by Archbishop Joseph F. Naumann
I encourage every member of the archdiocese to offer prayers for the victims of the mass shooting at the Tree of Life Synagogue in Pittsburgh.
Please pray also for their families, friends and all members of the Jewish community, as they mourn the loss of these innocent victims of a hate crime. Please also consider reaching out personally to local members of the Jewish community to express sympathy and solidarity with our Jewish brothers and sisters.
As Catholics, we must oppose vigorously any and all expressions of anti-Semitism, as well as all other forms of racism and religious intolerance. This tragedy was a hate crime and an act of terrorism that strikes at the very foundations of a democratic society. We must renew our commitment to prevent similar future tragedies.
This past weekend, I had the opportunity to see “Gosnell — The Trial of America’s Biggest Serial Killer.” The movie depicts the trial of Dr. Kermit Gosnell, the Philadelphia abortionist who was charged with more than 300 criminal offenses.
The movie punctures the myth that legalized abortion translates into safety for women. The unsanitary conditions of Gosnell’s clinic were well-known by the Philadelphia Health Department, but were ignored because it was politically unacceptable to make public anything unsavory or negative about abortion.
The movie is a well-made courtroom drama. Though the subject matter is grisly, the movie shelters the viewer from gory images of aborted babies. Nor is it ideologically strident, but, rather, it faithfully presents the courtroom records.
It makes clear that the prosecutors considered themselves pro-choice and took great pains to avoid the trial being used against current public policies that permit legalized abortion.
Nevertheless, the Gosnell case makes clear how extreme and permissive our current laws are regarding abortion. Perhaps the most telling scene is when Gosnell’s attorney calls as a defense witness, a Planned Parenthood physician who has performed more than 30,000 abortions.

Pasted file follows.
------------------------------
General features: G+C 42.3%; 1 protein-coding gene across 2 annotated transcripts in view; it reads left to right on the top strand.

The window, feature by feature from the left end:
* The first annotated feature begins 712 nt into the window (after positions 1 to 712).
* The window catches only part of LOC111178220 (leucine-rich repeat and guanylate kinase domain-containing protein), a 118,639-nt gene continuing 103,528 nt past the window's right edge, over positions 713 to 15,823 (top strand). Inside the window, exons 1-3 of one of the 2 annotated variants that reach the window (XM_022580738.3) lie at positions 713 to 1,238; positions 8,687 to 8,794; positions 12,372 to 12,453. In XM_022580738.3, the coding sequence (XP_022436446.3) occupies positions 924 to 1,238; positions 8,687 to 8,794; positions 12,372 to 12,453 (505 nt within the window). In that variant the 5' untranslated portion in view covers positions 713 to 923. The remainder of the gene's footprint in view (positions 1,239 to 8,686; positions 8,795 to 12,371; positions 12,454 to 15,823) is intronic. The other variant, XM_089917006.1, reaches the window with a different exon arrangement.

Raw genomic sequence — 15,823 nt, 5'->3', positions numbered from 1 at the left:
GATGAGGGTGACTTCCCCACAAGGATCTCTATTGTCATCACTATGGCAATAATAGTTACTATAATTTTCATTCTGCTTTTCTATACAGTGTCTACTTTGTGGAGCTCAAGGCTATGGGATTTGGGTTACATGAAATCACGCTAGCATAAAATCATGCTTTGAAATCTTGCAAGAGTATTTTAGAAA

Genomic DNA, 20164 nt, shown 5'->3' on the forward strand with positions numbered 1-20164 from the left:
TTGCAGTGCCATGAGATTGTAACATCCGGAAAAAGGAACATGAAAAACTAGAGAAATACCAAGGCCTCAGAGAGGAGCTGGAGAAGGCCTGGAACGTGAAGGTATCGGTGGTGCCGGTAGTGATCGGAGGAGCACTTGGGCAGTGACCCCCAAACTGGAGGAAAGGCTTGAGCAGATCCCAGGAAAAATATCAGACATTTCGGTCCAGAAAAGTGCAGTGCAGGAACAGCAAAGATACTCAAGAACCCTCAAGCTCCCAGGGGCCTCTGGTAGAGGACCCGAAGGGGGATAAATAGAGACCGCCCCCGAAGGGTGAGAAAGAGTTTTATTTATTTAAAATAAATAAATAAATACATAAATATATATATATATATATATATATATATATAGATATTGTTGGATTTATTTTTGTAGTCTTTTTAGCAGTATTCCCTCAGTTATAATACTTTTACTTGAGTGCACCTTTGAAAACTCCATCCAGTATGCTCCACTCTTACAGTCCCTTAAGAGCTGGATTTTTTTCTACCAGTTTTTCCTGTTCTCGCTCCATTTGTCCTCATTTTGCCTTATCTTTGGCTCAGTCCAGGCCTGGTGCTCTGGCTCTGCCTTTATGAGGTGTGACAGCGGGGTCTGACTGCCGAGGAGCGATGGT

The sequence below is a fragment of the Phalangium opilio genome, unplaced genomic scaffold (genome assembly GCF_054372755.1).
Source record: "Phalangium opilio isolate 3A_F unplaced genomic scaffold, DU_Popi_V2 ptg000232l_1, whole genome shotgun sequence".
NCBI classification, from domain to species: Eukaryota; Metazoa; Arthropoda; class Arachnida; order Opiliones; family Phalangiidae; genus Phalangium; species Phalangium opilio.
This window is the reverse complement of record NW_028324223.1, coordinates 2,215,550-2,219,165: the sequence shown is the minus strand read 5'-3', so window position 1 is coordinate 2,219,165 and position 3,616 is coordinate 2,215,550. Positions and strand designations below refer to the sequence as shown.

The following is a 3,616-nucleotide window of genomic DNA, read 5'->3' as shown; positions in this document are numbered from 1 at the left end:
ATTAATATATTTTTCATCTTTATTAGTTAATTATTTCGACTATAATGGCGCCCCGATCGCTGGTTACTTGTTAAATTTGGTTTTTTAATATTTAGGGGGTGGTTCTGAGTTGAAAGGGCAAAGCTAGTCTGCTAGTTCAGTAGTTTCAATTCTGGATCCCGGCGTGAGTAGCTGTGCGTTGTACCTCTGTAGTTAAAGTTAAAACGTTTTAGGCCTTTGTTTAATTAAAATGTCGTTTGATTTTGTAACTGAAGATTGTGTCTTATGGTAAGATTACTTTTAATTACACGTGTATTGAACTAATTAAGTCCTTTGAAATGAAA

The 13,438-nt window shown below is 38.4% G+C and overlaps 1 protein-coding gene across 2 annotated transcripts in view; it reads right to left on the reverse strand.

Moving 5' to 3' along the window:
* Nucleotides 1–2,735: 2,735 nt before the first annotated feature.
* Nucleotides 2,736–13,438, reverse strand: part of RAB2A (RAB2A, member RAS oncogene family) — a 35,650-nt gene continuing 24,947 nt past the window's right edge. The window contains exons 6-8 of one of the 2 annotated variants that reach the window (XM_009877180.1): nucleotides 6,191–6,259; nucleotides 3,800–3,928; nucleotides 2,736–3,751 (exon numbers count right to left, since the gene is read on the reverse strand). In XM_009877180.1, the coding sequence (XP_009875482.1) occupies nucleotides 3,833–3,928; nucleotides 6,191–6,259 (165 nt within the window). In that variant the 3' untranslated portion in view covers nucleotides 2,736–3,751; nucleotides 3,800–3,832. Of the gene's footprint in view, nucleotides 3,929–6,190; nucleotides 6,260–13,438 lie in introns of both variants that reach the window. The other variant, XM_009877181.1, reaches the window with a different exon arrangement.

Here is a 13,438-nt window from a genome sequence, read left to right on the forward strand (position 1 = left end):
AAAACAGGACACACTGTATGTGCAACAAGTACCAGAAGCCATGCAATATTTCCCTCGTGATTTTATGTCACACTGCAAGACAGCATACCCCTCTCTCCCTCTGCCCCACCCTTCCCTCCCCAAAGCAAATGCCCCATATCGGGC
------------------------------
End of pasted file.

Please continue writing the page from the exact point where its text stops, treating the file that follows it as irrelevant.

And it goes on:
His examination of the Planned Parenthood doctor seeks to make the case that the practices in a Planned Parenthood clinic were not substantially different from the accusations made against his client, Dr. Kermit Gosnell.
Catholics have a moral responsibility to vote. If you have not already participated in early voting, please vote on Nov. 6. We also have a responsibility to be well-informed voters. We must allow Catholic moral principles to help guide our vote. There are many issues about which Catholics must have genuine concern.
We must work for generous policies of legal immigration and refugee resettlement that seek to continue America’s tradition of being a safe haven for those fleeing persecution in their homeland as well as better opportunities for their families, while at the same time protecting our borders and national security.
We must support policies that give a preferential option to the poor, helping those who are weakest and most vulnerable.
We must select candidates who work to bring about civility in our public discourse and strive to promote racial and religious harmony, as well as the God-given dignity of every human being.
The life issues always demand a high priority in our discernment as voters. The Kansas Supreme Court appears to be poised to invent a right to abortion in the Kansas Constitution, probably imperiling many of the current modest legal limitations on abortion.
At the same time, the U.S. Supreme Court may begin at least to allow states more authority to regulate abortion and perhaps even prohibit most abortions. The abortion position of those representing us in state government has never been more important.
Unfortunately, there are no candidates who perfectly represent our moral concerns as Catholics. We must pray for wisdom and prudence as we choose those we empower to represent and govern us.
On the lawn of the Cathedral Basilica in St. Louis stands a 14-feet- high, welded stainless steel sculpture by the Polish-American artist Wiktor Szostalo. It features a winged angel with African-American facial features, standing behind three children with Hispanic, Asian and European features, playing a hymn of peace on diverse instruments.
The angel’s wings are actually wind chimes. The statue was donated by Adelaide Schlafly in memory of her late husband Daniel, who was an active Catholic layman who worked tirelessly for the cause of racial justice and peace.
The statue, called Angel of Harmony, also commemorated the 1999 pastoral visit to St. Louis by St. John Paul II. On sides of the base of the sculpture there are quotes from the New Testament, Dr. Martin Luther King and Pope John Paul II. The quote from St. John Paul was excerpted from an address he gave in St. Louis on Jan. 27, 1999.
The Holy Father pleaded: “America will remain a beacon of freedom for the world as long as it stands by those moral truths which are the very heart of its historical experience. And so, America if you want peace, work for justice. If you want justice, defend life. If you want life, embrace the truth — the truth revealed by God.”